Teachers who are any good could do as they did in ancient Greece and Rome, and solicit students. They could teach in their houses or in rented facilities, and compete with each other. They'd have every incentive to strive for the lowest cost and highest-quality service and they'd make more money, because most of the money spent on so-called education these days goes to administration and overhead. Not towards getting superstar teachers.

L: I can imagine a future in which the best teachers are celebrities, rich superstars. People would compete for spots in their classes. What would someone with a real passion for astrophysics pay to be able to study with Stephen Hawking?

Doug: That's exactly what I mean. And instead of having reason to conform as teachers do now, being members of unions, they'd have reason to excel. Unions have a well-established interest in making sure no one stands above the average, so they foment a culture that guarantees mediocrity. The whole educational system in the U.S. needs to be flushed.

Unfortunately, just the opposite is happening. The Obama people want to give everyone a college education, probably including really useful mandatory courses in Gender Studies, Global Warming, and Marxist Economic Theory. Why stop there? Everyone ought to have a post-grad education as well.

L: Like Luna, in Woody Allen's Sleeper, who has a Ph.D. in oral sex?

Doug: Yes. It's insane. It's another sign that the whole system in the U.S., not just education, is upside down and overdue for collapse.

L: There's no reforming such an entrenched system, supported by such powerful unions and a population that believes it can and should be fixed. On the other hand, the education system in the U.S. is such a dismal failure, people are opting out their kids in droves. So, with reality-reality vs. political reality, it could actually collapse. Maybe there is hope for a future in which there's real education, simply because the old system implodes and disappears.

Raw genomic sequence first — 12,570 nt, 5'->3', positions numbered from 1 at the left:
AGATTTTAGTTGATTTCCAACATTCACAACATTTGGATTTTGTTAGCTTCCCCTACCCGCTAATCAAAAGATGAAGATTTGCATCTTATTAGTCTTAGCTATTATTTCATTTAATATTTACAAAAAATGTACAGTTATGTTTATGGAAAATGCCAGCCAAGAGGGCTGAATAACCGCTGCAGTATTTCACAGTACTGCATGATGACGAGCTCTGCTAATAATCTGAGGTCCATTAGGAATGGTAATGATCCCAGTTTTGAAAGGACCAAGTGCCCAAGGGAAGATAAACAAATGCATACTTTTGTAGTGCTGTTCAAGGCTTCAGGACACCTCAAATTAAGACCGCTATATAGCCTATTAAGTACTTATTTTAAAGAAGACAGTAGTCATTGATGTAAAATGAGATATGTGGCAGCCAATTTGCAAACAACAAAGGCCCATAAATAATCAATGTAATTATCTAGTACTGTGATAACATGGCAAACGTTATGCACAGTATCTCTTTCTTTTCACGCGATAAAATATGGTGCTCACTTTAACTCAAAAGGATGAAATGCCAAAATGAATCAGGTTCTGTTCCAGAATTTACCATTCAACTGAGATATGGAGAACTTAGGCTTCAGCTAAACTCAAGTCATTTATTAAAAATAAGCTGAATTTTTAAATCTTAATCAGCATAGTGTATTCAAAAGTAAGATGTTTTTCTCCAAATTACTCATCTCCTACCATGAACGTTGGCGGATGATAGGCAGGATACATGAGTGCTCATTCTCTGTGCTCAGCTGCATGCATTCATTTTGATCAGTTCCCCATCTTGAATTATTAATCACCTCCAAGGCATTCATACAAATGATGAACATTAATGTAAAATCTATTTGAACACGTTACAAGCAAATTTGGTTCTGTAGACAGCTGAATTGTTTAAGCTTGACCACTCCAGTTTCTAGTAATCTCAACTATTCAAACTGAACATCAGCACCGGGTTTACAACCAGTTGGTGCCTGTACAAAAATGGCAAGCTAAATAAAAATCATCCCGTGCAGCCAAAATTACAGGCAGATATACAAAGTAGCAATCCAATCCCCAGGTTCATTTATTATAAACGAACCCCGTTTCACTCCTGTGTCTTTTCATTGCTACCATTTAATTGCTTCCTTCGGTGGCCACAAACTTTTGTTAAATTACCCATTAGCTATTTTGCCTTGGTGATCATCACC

Doug: It could happen. The U.S. Department of Education should be abolished. The National Education Association building in Washington DC should be boarded up or dynamited. No, better yet, cleaned out and sold on the market, so some entrepreneur can put it to some useful business purpose.

L: It could be turned into a brothel. It would be more honest.

Doug: It would. You'd actually get value for your money.

L: Investment implications?

Doug: I expect I'll expand on this theme with an examination of publicly-traded online universities. They represent an interesting trend.

L: Okay, well, thanks for another interesting talk.

Doug: My pleasure.

Doug Casey is a multimillionaire speculator and the founder of Casey Research. He literally wrote the book on profiting during economic turmoil. Doug’s book, Crisis Investing, spent multiple weeks as number one on the New York Times bestsellers list and was the best-selling financial book of 1980. Doug has been a regular guest on national television, including spots on CNN, Merv Griffin, Charlie Rose, Regis Philbin, Phil Donahue, and NBC News.

Doug and his team of analysts write The Casey Report, one of the world’s most respected investment advisories. Each month, The Casey Report provides specific, actionable ideas to help subscribers make money in stocks, bonds, currencies, real estate, and commodities. You can try out The Casey Report risk-free by clicking here.